Firehouse primary winners; Deeds pushes for mental health reform; A rocket launch at Wallops; Two-headed snake dies

Our daily roundup of headlines from Virginia and elsewhere.


— A federal judge sounded sympathetic after hearing arguments that the state’s practice of suspending drivers licenses for unpaid court fines places an undue burden on the poor and amounts to a modern-day debtors prison. “They shouldn’t be punished if they cannot pay,” he said. A ruling in the case is forthcoming. (C-VILLE)

— Five years after his son’s death during a mental health crisis, Sen. Creigh Deeds, D-Bath, continues to push for reform of the state’s mental healthcare system, with an eye this year to overcrowding at mental health institutions and the care provided to inmates in state prisons and jails. “In many respects, we’ve made huge strides,” Deeds said, “but the frustrating part is that no matter how much you do, there’s still so much to do.” (Richmond Times-Dispatch)

— A state initiative to identify people convicted of crimes as a result of flawed state testimony about hair found at crime scenes is taking years as forensic officials dig through thousands of case files and courtroom transcripts. (Daily Press)

— A 1,000-page report details the final hours of a sailor who was shot and killed at Naval Air Station Oceana after a night of drinking followed by a string of hit-and-run crashes that ended when he rammed his truck through the base’s gate. (The Virginian-Pilot)

— Del. Jennifer Boysko, D-Fairfax, won a firehouse primary to run for state Senate to replace Jennifer Wexton, who won election to the U.S. House of Representatives. (Richmond Times-Dispatch)

— Republicans picked Rockbridge County Supervisor Ronnie Campbell to run for the House of Delegates seat vacated by Ben Cline, who won election to the U.S. House of Representatives. Campbell won a firehouse primary Sunday by one vote. Party officials declined the loser’s request for a recount. (The Roanoke Times)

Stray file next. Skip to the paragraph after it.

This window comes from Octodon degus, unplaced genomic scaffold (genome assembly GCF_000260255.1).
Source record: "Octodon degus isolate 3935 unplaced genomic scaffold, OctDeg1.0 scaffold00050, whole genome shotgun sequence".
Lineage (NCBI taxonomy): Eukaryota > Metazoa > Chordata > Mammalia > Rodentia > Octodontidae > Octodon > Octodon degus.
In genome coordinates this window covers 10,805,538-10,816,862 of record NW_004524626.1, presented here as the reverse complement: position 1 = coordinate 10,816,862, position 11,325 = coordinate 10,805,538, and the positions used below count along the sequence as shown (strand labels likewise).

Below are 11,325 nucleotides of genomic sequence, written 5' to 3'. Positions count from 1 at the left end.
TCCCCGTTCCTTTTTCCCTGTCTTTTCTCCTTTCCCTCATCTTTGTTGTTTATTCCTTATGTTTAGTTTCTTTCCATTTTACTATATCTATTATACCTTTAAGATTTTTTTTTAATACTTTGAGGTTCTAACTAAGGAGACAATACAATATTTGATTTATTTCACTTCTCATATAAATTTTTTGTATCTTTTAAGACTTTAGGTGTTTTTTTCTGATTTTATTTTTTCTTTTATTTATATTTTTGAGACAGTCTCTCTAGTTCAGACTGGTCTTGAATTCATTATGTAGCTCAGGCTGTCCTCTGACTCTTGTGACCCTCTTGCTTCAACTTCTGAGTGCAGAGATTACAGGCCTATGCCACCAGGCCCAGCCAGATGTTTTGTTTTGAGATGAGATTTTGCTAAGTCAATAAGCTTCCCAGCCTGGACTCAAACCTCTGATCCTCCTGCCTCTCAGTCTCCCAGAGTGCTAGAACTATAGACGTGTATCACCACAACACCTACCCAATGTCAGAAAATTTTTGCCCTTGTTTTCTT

— Republicans in Prince William County are asking the state to investigate a phony PAC they say a former chair of the local Democratic party created to siphon votes in a close school board race. (The Washington Post)

— The mayor of Charlottesville is proposing doubling her pay to $45,960 a year and doubling councilmembers’ annual salary to $38,300. (The Daily Progress)

— Survivors of the Aug. 12, 2017 car attack in Charlottesville recalled their experience in graphic detail at a fundraiser for victims. (C-VILLE)

— George Soros’ Open Society Foundations hired former congressman and gubernatorial hopeful Tom Perriello to serve as the philanthropic group’s executive director of U.S. Programs. (The Daily Progress)

— Eschewing high-dollar pitches for condos, members of an American Legion post in Arlington partnered with an affordable housing developer to turn their old building into 140 affordable apartments, half of which will be set aside for veterans. (The Washington Post)

— State university leaders say they had already been working on beefing up tech degree programs, so the timing was perfect when Amazon came knocking. (The Washington Post)

— Smyth County got state approval to open Virginia’s third needle exchange program. (The Roanoke Times)

— A rocket launch from Wallops Flight Facility to resupply the International Space Station was successful. The flight into space was visible as far away as Washington, where a NASA photographer photographed the launching arching over the Jefferson Memorial. (The Washington Post)

— The rare, two-headed copperhead snake found two months ago in Woodbridge died for “no apparent reason, just found dead one morning,” according to the state’s top snake expert. (The Washington Post)

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